While entrepreneurship is not strictly limited to technology-driven companies targeting rapid and continuous growth, there is no doubt that entrepreneurship and emerging companies are closely linked in the press, academia and the related professional communities (e.g., lawyers and accountants). It is, therefore, worth taking a few moments to focus on the elements that may be present within the entrepreneurial mindset in order to better understand what motivates and sustains the founders and managers of emerging companies in the face of what often seems to be overwhelming business and personal challenges.
The seed for this post was an article titled "Mapping the Entrepreneurial Psyche" written byThomas K. McCraw, the Pulitzer Prize-winning business historian, that appeared in the August 2007 issue of Inc. Magazine. While discussing the career and impact of legendary economist Joseph A. Schumpeter, McGraw draws on quotes from Schumpeter's 1911 classic, The Theory of Economic Development, to provide the following description of the economist’s views regarding the psychology of the entrepreneur:
"Entrepreneurs . . . are not propelled solely by a wish to grow rich or by any 'motivation of the hedonist kind.' Instead, they feel 'the will to conquer: the impulse to fight, to prove oneself superior to others, to succeed for the sake, not of the fruits of success, but of success itself . . . There is the joy of creating, of getting things done, or simply of exercising one's energy and ingenuity."
It is important to realize that entrepreneurship was a novel, and relatively ignored, concept during Schumpeter’s lifetime and he lacked a body of empirical data that he could use to prove and support his ideas. As time has passed, however, Schumpeter’s views about economic progress and the role of the entrepreneur have been widely praised and embraced as prophetic. Moreover, attempting to identify the personality traits most commonly found among entrepreneurs has become one of the most popular areas of academic research. A few years ago, when I was working on a book about entrepreneurs and emerging companies in the United Kingdom, I did a survey of the literature and found that the traits most often mentioned were:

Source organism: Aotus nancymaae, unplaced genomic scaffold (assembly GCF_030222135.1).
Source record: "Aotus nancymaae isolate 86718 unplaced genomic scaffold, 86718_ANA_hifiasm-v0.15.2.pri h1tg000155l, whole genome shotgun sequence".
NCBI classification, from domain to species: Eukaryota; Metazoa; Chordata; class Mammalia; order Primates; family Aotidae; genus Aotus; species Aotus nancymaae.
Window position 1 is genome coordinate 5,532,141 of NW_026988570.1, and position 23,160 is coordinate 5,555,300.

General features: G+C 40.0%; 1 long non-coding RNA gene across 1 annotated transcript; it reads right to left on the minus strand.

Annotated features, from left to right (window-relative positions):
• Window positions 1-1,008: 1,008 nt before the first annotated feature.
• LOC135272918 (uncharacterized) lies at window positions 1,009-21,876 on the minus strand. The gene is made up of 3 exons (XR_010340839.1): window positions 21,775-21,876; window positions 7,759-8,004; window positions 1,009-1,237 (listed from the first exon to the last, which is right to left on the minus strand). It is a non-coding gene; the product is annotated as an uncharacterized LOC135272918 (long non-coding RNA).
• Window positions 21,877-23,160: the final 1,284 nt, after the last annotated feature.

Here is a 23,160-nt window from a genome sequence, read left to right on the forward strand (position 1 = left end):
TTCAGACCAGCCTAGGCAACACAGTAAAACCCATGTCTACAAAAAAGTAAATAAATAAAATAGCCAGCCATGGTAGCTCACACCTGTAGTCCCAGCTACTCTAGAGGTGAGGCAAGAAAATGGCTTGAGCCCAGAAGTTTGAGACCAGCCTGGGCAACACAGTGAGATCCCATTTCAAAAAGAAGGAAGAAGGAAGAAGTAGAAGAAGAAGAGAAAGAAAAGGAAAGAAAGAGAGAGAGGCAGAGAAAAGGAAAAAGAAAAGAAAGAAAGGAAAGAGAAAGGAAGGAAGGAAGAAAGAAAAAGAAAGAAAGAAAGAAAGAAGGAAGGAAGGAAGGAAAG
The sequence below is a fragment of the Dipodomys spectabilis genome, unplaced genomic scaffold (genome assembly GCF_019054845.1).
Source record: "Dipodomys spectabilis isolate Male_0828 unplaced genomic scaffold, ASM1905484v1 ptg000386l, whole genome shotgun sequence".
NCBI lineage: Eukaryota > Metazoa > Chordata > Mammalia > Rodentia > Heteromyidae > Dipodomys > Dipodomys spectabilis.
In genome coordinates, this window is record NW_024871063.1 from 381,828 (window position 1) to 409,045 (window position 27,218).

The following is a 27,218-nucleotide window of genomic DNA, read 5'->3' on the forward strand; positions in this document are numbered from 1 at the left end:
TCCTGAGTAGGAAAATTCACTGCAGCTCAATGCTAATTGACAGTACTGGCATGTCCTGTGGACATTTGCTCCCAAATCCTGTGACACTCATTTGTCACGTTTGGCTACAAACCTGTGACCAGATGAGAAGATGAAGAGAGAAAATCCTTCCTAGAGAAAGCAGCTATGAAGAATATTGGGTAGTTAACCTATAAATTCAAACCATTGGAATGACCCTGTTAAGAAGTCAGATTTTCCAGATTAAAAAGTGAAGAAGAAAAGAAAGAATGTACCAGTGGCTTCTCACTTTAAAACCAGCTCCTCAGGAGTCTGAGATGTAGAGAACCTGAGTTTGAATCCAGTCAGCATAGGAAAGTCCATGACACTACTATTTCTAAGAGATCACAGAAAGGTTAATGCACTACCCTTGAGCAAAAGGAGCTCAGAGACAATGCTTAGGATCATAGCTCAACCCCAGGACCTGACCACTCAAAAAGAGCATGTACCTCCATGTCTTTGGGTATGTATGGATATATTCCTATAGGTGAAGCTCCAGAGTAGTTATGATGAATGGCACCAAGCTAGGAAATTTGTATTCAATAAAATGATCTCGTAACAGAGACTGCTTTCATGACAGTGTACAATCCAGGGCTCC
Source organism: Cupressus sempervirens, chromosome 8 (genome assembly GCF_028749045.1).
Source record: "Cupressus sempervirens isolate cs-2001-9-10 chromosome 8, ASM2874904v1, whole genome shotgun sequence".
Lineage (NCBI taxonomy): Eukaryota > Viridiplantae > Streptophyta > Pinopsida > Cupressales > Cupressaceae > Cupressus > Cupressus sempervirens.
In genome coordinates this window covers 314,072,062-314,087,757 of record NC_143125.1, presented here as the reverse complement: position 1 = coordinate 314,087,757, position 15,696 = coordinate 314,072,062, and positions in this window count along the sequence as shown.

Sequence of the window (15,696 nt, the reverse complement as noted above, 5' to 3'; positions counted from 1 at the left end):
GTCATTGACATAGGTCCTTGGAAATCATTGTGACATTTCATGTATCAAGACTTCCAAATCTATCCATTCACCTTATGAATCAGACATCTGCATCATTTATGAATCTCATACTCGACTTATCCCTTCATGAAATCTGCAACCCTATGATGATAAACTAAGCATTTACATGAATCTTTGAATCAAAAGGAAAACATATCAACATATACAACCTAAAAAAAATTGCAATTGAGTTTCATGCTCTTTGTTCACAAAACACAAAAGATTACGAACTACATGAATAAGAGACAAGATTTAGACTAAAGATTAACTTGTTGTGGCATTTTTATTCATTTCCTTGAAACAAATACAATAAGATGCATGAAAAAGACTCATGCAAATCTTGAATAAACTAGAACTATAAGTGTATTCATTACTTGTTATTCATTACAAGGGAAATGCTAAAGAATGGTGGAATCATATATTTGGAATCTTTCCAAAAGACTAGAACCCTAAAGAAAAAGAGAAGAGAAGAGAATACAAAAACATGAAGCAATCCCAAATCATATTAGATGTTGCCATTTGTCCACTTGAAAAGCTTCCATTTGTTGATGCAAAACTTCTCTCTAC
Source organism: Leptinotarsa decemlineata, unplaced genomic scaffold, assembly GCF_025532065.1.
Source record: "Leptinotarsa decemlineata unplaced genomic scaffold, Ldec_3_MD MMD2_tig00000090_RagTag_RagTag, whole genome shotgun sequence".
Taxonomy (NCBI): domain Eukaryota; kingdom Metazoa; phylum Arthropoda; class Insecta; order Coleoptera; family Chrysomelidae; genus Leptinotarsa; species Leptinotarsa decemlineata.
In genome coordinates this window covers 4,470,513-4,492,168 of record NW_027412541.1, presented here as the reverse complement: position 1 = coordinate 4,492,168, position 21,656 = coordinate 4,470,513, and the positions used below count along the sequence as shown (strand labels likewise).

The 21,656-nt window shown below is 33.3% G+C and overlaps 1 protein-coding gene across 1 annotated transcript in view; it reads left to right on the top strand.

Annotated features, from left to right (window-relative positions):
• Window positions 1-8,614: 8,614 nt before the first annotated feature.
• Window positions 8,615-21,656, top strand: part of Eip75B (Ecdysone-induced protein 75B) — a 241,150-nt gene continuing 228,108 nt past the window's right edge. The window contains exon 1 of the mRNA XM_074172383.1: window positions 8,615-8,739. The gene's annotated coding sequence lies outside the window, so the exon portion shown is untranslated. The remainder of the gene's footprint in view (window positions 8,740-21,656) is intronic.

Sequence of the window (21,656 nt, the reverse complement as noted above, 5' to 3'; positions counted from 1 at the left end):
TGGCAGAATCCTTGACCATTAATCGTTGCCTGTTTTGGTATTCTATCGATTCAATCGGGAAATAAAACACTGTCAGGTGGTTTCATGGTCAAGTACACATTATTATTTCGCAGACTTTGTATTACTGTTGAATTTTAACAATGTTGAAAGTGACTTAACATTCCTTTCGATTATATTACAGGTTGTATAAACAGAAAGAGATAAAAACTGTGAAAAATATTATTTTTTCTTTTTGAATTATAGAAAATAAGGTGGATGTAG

· A need for achievement, which goes beyond mere monetary awards to include a drive to establish and build a growing business;
· A high internal locus of control or a need among entrepreneurs to be their own bosses;
· A high propensity for risk taking and ability to absorb and learn from failure;
· A need for independence, which sometimes is evidenced by an inability to fit into a more traditional, or large, firm situation; and
· A predisposition toward innovative behavior, including creativity, vision, and capacity to inspire.